Last Thursday I published a photograph of King Edward VIII being driven along Albert Road, Southsea, during a visit to Portsmouth to inspect his navy.
Michael Harris has sent me three photographs of the King when he mingled with the people of Portsmouth including at Cosham where thousands of children were given the day off school to glimpse him.
What it must have meant to Portsmouth people I cannot say, but by the look on the faces of the boys on the left he appears to have been greeted like a modern day pop star.
The King, in his dress coat as admiral of the fleet, was escorted by officers and civic dignitaries around King George V playing fields.
In those days there was little if any danger of royalty being touched and there was no security tape to keep spectators back.
I often wondered what my parents meant when they talked about how wonderful this man was and how devastated they were when he gave it all up just six months later amid the abdication crisis.
I will publish another of Michael’s photographs tomorrow.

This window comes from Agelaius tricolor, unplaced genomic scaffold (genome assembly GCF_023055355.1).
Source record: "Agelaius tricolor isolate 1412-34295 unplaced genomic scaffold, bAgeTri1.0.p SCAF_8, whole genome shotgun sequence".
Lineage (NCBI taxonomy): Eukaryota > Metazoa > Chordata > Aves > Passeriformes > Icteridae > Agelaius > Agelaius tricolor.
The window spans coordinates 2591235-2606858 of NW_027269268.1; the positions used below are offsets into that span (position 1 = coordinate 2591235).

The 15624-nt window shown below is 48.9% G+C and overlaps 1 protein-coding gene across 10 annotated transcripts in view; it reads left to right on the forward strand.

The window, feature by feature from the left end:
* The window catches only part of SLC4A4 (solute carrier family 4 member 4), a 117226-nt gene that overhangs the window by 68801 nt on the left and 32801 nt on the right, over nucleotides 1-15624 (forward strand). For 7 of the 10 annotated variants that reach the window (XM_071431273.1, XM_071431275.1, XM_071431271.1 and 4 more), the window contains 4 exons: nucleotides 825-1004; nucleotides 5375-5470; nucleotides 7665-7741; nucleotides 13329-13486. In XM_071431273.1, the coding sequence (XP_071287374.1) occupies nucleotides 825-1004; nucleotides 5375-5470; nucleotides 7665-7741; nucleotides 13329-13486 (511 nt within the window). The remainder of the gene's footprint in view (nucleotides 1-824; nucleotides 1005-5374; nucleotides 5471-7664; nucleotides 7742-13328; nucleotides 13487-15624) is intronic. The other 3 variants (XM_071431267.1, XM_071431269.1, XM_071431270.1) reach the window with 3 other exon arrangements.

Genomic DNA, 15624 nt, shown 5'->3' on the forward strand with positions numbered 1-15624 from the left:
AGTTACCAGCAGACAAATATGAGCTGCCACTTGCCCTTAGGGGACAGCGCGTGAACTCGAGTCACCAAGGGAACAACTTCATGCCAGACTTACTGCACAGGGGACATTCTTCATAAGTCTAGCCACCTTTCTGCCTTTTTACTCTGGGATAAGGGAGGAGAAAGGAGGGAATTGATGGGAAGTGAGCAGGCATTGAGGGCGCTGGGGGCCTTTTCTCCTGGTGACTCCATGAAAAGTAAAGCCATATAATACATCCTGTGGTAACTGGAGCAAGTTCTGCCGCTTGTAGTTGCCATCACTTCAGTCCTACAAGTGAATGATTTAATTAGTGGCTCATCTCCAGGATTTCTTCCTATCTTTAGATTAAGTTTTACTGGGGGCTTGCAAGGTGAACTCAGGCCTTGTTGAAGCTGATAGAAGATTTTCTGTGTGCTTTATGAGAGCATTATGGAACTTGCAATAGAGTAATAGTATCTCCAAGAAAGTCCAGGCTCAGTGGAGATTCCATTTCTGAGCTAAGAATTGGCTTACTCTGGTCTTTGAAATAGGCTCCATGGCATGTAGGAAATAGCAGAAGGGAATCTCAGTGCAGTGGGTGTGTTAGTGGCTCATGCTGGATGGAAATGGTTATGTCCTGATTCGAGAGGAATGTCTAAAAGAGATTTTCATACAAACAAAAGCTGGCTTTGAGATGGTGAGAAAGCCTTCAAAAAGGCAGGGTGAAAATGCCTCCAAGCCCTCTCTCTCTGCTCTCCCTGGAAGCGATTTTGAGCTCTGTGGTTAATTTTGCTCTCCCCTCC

The picture on the facing page shows many of the girls who were given the day off school in June 1936 to greet Edward VIII at the recreation ground.
These girls would be in their mid-nineties now, but if there are any survivors I’d love to hear from them .
• There was a time when many of the countries and states ruled by some president, king or despot were called ‘tin pot countries’.
They were ruled by some army general, perhaps by the skin of their teeth before being overthrown and another took over for as long as it lasted.
These people thought they were ruling some landed country whom our Queen would like to have for tea and a chat one day.
When HMS Falmouth was on a tour of the Middle East in 1972 Captain Walwyn received a request from the 'King of Life’ when the ship docked at Colombo, in what was then called Ceylon, now Sri Lanka.
The King was quite abrupt as to what he needed, even thinking he wa s going to be a passenger on Falmouth back to Portsmouth. More than that, he addressed the letter to the SS Falmouth. He was of course, given short shrift and no more was heard from the King of Life. The letter is reproduced here.
• The trio from the 1960s were called Scene 67 and were part of the evening entertainment at the Sunshine Holiday camp on Hayling Island.
From left to right we have Michael Giles, George Callow and David Giles. Did this threesome go on to greater things I wonder?